Published on 24 November 2011 by Tony Groom
Commercial landlords are coming under pressure from all sides in the current economic climate.
The plight of those landlords in the retail sector has perhaps been the most widely publicised as more and more empty shops appear on the High Streets where retailers have either ceased trading or moved out of expensive and badly performing outlets.
The problem for landlords is the double pressure of receiving no rent for their empty properties while still being liable for paying expensive business rates. With business rates calculated at approximately 40% of estimated annual rental value the burden on landlords can be considerable.
Recently Dixons, owner of Currys and PC World, revealed that it had agreed with some of its landlords, to pay rent of just £1 a year in exchange for Dixons continuing to pay the business rates. Dixons is not the only retailer with business rate only deals with landlords.
Many commercial landlords are struggling as their tenants downsize, restructure or go out of business altogether, leaving empty industrial and office units for whom new tenants are hard to find. They still have to service their own loans as well as securing their empty premises and paying rates.
Compounding the problem is the change in attitude among lenders towards property companies. Property loans are generally provided by banks who are now asking for much more equity and much better tenant covenants with evidence of a secure income when considering new or renewal of commercial mortgages.
Banks are already overloaded with vacant and distressed property assets. While they are often reluctant to appoint Receivers to recover assets pledged as security for loans, especially while interest on the loan is being serviced, it still reverts to the bank when the borrower goes bust.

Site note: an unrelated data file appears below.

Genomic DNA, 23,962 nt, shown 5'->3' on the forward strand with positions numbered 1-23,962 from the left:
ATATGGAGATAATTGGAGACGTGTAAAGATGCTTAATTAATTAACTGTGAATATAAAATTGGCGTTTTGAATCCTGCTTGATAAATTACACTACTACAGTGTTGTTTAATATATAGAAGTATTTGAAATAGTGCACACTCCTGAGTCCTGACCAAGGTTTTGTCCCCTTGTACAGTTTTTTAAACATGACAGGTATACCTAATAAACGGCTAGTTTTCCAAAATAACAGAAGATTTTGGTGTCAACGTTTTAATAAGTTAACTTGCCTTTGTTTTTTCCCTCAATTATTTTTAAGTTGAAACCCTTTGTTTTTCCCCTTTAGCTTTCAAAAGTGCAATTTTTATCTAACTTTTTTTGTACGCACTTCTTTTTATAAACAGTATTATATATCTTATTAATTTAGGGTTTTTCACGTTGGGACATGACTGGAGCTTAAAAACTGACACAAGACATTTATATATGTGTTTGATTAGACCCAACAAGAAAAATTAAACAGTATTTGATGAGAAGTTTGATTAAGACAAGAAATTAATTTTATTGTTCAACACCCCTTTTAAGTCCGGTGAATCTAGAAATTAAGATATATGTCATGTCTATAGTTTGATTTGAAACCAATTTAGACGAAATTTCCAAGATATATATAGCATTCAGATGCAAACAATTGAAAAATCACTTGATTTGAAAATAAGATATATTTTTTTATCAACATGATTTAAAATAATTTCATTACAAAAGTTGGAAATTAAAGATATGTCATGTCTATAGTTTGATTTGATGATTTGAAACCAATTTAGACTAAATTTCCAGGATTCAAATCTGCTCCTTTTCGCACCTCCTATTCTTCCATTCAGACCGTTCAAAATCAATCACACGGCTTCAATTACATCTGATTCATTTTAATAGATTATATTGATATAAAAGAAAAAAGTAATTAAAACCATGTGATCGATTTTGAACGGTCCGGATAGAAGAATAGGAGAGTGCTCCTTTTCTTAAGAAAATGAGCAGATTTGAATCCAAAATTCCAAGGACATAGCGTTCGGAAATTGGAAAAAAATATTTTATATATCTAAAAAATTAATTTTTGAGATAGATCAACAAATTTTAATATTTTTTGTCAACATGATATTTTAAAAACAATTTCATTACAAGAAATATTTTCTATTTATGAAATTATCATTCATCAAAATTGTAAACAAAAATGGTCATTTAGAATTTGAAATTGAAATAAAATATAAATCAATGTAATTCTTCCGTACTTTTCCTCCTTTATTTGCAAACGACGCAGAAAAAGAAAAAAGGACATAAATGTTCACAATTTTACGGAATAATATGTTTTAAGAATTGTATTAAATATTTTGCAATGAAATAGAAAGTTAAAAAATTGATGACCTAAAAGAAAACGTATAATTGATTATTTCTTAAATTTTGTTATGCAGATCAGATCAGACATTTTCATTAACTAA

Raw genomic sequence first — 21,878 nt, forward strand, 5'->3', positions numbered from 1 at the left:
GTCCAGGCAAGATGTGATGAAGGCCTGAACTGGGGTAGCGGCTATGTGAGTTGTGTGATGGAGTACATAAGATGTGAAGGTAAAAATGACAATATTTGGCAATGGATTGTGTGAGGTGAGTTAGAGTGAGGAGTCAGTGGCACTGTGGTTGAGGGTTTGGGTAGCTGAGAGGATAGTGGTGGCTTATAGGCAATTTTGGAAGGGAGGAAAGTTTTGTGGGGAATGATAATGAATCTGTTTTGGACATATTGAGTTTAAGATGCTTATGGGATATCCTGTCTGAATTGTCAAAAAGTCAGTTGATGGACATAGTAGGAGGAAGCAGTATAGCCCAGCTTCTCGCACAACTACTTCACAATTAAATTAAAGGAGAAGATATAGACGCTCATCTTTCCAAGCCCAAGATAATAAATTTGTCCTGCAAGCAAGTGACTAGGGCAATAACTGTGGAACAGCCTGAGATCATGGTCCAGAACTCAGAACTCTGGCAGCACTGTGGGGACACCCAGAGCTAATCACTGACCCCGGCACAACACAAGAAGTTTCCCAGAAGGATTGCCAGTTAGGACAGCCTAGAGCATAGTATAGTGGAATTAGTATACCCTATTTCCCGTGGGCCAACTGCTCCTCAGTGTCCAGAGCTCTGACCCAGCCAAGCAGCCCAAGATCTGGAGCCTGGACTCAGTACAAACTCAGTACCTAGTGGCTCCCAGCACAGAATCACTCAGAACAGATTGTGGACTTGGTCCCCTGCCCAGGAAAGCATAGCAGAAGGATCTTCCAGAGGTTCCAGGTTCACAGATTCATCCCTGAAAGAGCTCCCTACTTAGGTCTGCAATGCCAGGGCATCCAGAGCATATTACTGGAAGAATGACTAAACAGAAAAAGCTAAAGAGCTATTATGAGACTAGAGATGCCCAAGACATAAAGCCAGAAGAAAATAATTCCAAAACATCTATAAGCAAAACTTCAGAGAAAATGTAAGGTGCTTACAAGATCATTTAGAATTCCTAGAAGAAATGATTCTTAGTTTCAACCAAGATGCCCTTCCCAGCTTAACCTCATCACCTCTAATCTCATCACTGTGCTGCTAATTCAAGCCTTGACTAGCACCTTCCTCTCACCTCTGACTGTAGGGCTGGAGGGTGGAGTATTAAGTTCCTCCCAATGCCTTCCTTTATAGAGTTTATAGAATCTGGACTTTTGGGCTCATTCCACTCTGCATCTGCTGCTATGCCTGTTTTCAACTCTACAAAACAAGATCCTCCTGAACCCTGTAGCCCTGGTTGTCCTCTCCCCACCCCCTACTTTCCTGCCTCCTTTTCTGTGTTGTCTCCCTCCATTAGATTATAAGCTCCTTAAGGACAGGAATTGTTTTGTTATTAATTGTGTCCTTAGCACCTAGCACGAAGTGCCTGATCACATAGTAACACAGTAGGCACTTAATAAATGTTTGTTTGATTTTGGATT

The confluence of pressure is leaving many commercial landlords completely boxed in, often with empty premises on their hands, unable to service mortgage liabilities, unable to pay business rates and increasingly dealing with creditor pressure such as winding up petitions.
Another issue is the amount of commercial property on the market. There are a large number of industrial estates suffering with ‘For Sale’ signs on empty as well as occupied premises. And there are few potential tenants, with most of the interest coming from firms that are downsizing.
A related issue is the number of businesses that cannot be sold because of an existing lease obligation. Buyers often want to downsize and therefore are seeking to renegotiate lease terms before purchasing the business.
There are formal and informal restructuring options that can be used to help commercial landlords who are dealing with vacant and loss-making properties.
However, restructuring property portfolios is a complex process and every single situation is different. Essentially this is a situation that requires the knowledge and skill of an experienced restructuring adviser who will look at each component of the assets and debts in the portfolio as a matrix, and find the right solution for each component.